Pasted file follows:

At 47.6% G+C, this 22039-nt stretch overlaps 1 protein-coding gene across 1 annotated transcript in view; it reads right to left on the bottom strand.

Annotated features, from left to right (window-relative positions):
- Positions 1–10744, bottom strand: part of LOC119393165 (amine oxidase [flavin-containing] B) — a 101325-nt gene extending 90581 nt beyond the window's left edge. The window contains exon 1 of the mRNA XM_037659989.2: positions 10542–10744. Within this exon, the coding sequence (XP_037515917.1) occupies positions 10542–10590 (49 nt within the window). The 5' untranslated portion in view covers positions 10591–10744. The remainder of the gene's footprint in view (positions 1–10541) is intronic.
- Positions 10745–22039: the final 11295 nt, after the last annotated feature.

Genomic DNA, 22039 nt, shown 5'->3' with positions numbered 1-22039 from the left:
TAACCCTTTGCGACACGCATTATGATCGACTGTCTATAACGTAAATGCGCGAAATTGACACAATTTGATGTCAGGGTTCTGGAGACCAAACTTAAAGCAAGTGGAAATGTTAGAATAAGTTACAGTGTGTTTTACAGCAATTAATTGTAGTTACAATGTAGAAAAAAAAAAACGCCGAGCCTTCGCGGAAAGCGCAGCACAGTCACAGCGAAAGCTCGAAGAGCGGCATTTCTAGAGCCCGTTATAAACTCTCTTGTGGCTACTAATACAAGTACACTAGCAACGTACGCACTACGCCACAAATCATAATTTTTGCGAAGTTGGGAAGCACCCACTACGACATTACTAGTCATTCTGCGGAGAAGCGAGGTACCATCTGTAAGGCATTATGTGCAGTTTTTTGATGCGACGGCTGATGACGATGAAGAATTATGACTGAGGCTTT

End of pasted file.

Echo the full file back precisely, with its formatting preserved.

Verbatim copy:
At 47.6% G+C, this 22039-nt stretch overlaps 1 protein-coding gene across 1 annotated transcript in view; it reads right to left on the bottom strand.

Annotated features, from left to right (window-relative positions):
- Positions 1–10744, bottom strand: part of LOC119393165 (amine oxidase [flavin-containing] B) — a 101325-nt gene extending 90581 nt beyond the window's left edge. The window contains exon 1 of the mRNA XM_037659989.2: positions 10542–10744. Within this exon, the coding sequence (XP_037515917.1) occupies positions 10542–10590 (49 nt within the window). The 5' untranslated portion in view covers positions 10591–10744. The remainder of the gene's footprint in view (positions 1–10541) is intronic.
- Positions 10745–22039: the final 11295 nt, after the last annotated feature.

Genomic DNA, 22039 nt, shown 5'->3' with positions numbered 1-22039 from the left:
TAACCCTTTGCGACACGCATTATGATCGACTGTCTATAACGTAAATGCGCGAAATTGACACAATTTGATGTCAGGGTTCTGGAGACCAAACTTAAAGCAAGTGGAAATGTTAGAATAAGTTACAGTGTGTTTTACAGCAATTAATTGTAGTTACAATGTAGAAAAAAAAAAACGCCGAGCCTTCGCGGAAAGCGCAGCACAGTCACAGCGAAAGCTCGAAGAGCGGCATTTCTAGAGCCCGTTATAAACTCTCTTGTGGCTACTAATACAAGTACACTAGCAACGTACGCACTACGCCACAAATCATAATTTTTGCGAAGTTGGGAAGCACCCACTACGACATTACTAGTCATTCTGCGGAGAAGCGAGGTACCATCTGTAAGGCATTATGTGCAGTTTTTTGATGCGACGGCTGATGACGATGAAGAATTATGACTGAGGCTTT